Despite what happened in Edmonton two weeks ago, progressivism is finding new life across the country. Ed Broadbent, Michal Hay and Emilie Nicolas point to a string of issues which are now front and centre in Canada:
Across the country, the fight for a $15-an-hour minimum wage is picking up steam. In Toronto and Montreal, Black Lives Matter and Montréal Noir are successfully pushing for public consultations and independent inquests in recent police shootings and are raising awareness about persistent systemic anti-black racism. Meanwhile, Indigenous rights activists have followed suit with widespread actions to draw attention to chronic underfunding and injustice.
The Alberta provincial budget’s determination to reject austerity and instead protect core public services, invest in new infrastructure and enact new climate protection measures is being widely applauded. The Supreme Court of Canada has rendered two historic verdicts, one dismembering the Harper government’s dubious criminal justice legacy, the other extending important new rights to Métis people.
Roiled by Liberal fundraising scandals, the Ontario and Quebec governments are in full-on damage control mode to rid politics of corporate and union contributions – a long-standing progressive demand. Finally, the federal government’s announcement of a process to reform our voting system is imminent, opening the door for Canada to join the majority of democracies with more effective electoral systems based on the principle of proportionality.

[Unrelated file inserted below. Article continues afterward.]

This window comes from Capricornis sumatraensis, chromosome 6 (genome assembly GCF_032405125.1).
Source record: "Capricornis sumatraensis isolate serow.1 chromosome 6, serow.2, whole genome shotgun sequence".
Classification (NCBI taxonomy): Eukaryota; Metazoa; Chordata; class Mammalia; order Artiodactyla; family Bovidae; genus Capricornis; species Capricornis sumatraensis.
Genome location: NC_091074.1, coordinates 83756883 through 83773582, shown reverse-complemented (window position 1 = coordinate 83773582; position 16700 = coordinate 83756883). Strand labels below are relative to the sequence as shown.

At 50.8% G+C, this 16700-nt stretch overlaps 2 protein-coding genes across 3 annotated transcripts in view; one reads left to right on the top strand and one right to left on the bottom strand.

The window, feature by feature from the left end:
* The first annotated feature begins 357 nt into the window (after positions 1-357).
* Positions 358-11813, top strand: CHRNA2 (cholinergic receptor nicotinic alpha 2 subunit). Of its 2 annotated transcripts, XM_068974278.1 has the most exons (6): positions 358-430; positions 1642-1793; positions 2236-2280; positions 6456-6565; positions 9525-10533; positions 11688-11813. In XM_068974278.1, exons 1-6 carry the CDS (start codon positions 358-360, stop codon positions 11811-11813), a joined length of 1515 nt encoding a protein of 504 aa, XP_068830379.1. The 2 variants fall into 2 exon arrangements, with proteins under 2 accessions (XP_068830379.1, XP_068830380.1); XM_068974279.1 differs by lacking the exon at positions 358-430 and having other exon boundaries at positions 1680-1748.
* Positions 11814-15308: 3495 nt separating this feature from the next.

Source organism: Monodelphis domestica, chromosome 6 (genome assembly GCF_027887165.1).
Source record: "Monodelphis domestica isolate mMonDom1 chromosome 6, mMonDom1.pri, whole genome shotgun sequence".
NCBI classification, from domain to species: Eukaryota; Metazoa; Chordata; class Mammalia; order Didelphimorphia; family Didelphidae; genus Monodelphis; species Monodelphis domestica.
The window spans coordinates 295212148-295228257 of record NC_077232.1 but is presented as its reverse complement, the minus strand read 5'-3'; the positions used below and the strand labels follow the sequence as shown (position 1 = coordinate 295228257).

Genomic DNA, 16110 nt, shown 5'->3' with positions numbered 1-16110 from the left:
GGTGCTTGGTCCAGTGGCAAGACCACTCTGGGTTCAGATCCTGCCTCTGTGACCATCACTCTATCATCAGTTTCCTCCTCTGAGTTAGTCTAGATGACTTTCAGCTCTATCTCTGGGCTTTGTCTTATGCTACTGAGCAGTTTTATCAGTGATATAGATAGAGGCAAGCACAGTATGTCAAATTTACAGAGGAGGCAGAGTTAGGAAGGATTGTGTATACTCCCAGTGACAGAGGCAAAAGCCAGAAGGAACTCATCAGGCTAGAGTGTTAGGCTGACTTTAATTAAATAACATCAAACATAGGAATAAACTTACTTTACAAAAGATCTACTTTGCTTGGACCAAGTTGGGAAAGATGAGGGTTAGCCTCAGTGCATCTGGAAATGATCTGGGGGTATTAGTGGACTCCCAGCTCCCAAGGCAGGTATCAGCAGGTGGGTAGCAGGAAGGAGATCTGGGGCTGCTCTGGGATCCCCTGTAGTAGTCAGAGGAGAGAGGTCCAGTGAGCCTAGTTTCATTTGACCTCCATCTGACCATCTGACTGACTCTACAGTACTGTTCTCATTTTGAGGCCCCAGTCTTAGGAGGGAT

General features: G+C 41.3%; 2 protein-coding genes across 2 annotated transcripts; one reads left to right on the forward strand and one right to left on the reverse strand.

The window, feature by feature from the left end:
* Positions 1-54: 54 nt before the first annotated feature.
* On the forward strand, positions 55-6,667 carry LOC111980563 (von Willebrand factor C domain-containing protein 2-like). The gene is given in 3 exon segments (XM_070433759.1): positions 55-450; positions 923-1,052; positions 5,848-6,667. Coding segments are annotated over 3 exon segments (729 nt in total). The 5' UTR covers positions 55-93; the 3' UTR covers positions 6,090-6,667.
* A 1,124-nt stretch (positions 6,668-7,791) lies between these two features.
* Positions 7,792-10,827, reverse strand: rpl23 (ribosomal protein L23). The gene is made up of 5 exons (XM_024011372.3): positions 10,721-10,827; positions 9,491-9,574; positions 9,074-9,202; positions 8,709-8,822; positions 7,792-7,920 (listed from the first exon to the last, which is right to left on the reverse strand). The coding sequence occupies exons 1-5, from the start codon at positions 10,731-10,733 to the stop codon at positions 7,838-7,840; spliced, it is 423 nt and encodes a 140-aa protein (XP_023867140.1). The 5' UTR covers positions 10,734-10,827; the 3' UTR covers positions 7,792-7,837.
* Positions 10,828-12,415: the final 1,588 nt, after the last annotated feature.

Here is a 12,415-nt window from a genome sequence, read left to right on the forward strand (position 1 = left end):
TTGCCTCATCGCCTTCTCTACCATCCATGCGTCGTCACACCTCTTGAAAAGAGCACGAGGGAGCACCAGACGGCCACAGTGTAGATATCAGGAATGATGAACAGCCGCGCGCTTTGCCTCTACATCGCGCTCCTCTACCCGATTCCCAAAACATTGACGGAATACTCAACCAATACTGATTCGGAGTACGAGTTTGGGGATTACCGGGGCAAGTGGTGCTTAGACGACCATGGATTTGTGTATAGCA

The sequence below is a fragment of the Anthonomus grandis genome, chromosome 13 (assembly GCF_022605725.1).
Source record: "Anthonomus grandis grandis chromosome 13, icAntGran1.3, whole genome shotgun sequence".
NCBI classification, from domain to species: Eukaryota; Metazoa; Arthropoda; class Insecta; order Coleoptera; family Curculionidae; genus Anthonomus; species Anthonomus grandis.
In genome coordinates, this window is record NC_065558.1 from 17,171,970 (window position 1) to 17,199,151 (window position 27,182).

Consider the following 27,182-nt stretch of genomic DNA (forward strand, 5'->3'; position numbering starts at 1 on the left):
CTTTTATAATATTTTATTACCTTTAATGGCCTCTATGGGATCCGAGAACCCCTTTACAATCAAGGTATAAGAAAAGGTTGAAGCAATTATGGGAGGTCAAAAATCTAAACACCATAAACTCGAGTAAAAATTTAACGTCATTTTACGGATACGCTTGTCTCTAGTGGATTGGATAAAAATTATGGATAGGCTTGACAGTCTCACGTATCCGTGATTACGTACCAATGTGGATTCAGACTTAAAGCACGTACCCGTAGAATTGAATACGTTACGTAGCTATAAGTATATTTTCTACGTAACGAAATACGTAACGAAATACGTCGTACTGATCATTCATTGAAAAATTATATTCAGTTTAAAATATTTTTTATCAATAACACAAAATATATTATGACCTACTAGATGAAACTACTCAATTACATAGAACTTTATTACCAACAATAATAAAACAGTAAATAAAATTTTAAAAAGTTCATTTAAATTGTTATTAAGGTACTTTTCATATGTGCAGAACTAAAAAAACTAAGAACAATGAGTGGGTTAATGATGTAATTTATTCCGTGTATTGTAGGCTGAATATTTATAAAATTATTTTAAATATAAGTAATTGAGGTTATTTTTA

And the Right -- as underscored by last week's verdict at the Duffy trial -- is in retreat:
What’s not on the public policy agenda? Well, with few exceptions across the country, the hoary canards of the political Right: government retrenchment, “tough on crime” legislation, restrictions on civil liberties, and old-tyme climate change denial, are rarer than Canadian hockey teams in the Stanley Cup playoffs. In fact, both the Ontario and Manitoba Progressive Conservative parties have recently come out in favour of carbon pricing.
What are the causes? Well, the Great Recession has caused people around the world to re-evaluate the smug certitude of Conservatism -- Canadian or otherwise:
Why is this leftward tilt in our political discourse and public debate happening? One reason is certainly that in the wake of the recession, and with rising inequality, environmental degradation and flagging employment impossible to deny, the political Left has momentum around the world and Canada is part of this tide.
This increasing progressivism takes different forms in different countries. In Europe anti-austerity parties like Spain’s Podemos are gaining ground powered by record engagement of young people. In the United States, the unlikely candidacy of Bernie Sanders has captured the imagination both of aging hippies and tech-savvy millennials.
How it will all shake out is still uncertain. But you'll notice that Stephen Harper is nowhere to be seen. That's no accident.